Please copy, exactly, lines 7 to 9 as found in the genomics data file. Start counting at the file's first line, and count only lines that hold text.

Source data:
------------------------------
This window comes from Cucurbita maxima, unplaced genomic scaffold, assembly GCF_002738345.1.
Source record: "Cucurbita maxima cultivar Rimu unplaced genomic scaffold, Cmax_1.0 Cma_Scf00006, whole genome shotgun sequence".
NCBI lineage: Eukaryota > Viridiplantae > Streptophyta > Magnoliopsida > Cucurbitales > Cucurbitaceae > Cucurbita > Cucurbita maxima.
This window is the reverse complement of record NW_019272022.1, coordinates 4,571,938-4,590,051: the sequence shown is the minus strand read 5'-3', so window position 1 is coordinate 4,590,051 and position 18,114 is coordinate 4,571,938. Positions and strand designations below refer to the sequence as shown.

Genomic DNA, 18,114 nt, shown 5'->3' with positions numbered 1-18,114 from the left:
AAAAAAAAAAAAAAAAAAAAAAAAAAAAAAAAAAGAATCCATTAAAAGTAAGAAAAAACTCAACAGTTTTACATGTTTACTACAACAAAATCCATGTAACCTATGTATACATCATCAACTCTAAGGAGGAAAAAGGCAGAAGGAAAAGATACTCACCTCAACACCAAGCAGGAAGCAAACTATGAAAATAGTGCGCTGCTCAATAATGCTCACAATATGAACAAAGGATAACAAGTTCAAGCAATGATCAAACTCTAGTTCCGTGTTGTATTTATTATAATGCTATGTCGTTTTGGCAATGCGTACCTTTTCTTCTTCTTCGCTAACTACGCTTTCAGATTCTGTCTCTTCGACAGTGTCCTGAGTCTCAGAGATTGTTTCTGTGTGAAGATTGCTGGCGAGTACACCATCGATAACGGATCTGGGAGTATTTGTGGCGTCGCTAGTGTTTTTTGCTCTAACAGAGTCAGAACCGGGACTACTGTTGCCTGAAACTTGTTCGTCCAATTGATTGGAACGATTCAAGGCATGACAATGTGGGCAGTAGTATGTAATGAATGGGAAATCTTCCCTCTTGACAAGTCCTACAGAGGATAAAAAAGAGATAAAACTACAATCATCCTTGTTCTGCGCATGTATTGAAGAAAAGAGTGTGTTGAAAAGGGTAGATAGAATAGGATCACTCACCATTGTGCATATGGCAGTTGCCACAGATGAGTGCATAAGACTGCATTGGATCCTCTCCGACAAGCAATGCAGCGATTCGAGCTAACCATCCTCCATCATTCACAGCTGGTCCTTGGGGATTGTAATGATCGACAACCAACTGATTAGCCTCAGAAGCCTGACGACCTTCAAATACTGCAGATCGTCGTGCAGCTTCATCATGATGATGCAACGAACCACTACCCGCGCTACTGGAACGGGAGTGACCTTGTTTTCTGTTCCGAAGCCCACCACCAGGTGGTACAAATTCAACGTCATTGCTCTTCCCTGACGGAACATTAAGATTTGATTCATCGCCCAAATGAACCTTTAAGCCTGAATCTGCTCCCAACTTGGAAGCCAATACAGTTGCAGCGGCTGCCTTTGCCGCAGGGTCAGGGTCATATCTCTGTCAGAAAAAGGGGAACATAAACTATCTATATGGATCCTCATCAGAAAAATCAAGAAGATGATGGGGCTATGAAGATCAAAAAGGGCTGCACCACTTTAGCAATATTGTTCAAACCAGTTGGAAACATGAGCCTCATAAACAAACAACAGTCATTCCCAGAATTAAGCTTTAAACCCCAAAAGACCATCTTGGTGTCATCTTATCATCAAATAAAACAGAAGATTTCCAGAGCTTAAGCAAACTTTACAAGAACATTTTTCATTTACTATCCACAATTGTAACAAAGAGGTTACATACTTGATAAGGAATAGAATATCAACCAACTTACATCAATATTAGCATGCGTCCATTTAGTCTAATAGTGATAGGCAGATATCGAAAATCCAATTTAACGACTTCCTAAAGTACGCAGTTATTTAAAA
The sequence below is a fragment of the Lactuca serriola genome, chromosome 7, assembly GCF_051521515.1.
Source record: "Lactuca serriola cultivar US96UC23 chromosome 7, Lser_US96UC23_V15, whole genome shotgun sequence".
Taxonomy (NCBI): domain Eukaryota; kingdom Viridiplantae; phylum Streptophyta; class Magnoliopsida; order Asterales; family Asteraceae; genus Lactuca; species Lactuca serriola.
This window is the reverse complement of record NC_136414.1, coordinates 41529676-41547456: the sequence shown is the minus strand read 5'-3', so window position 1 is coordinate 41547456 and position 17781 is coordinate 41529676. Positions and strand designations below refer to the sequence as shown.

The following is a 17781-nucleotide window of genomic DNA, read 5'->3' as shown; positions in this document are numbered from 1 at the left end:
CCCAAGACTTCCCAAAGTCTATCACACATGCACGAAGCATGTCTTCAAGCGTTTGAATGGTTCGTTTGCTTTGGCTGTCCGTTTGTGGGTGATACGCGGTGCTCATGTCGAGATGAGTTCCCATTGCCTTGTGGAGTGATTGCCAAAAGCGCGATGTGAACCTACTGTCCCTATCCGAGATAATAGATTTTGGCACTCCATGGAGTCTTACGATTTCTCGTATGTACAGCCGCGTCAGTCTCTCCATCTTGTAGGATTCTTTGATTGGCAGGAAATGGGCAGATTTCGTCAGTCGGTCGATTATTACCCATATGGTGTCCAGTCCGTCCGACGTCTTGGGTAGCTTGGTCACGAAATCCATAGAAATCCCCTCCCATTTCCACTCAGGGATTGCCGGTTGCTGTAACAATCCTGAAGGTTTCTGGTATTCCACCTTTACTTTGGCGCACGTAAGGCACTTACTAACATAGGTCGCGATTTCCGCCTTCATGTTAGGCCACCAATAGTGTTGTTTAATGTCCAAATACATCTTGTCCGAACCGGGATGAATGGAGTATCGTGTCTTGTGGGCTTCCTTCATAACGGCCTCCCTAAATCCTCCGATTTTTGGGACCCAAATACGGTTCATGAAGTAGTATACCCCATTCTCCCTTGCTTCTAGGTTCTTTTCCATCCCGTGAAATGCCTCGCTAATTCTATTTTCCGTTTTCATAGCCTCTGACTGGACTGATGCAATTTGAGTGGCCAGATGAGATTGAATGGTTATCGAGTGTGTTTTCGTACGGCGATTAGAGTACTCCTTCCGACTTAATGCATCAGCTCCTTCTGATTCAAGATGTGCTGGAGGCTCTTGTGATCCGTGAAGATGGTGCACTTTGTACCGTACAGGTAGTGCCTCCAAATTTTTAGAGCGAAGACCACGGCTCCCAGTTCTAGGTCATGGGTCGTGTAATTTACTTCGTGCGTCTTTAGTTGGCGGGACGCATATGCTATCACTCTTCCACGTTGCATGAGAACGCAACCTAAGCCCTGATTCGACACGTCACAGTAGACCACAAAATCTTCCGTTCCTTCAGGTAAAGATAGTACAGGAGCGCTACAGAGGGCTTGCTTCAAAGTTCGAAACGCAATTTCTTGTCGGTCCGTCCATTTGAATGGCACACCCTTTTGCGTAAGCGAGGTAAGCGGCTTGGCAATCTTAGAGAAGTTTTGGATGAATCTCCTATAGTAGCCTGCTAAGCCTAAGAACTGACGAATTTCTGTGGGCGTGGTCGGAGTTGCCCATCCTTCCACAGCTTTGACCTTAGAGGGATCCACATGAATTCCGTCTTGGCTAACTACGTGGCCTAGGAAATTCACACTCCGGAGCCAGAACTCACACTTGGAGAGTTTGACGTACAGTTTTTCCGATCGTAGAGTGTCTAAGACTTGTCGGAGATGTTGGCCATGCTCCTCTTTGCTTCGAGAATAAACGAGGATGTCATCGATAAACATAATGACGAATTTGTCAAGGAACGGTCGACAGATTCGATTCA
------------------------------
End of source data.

The sequence below is a fragment of the Lactuca serriola genome, chromosome 7, assembly GCF_051521515.1.
Source record: "Lactuca serriola cultivar US96UC23 chromosome 7, Lser_US96UC23_V15, whole genome shotgun sequence".
Taxonomy (NCBI): domain Eukaryota; kingdom Viridiplantae; phylum Streptophyta; class Magnoliopsida; order Asterales; family Asteraceae; genus Lactuca; species Lactuca serriola.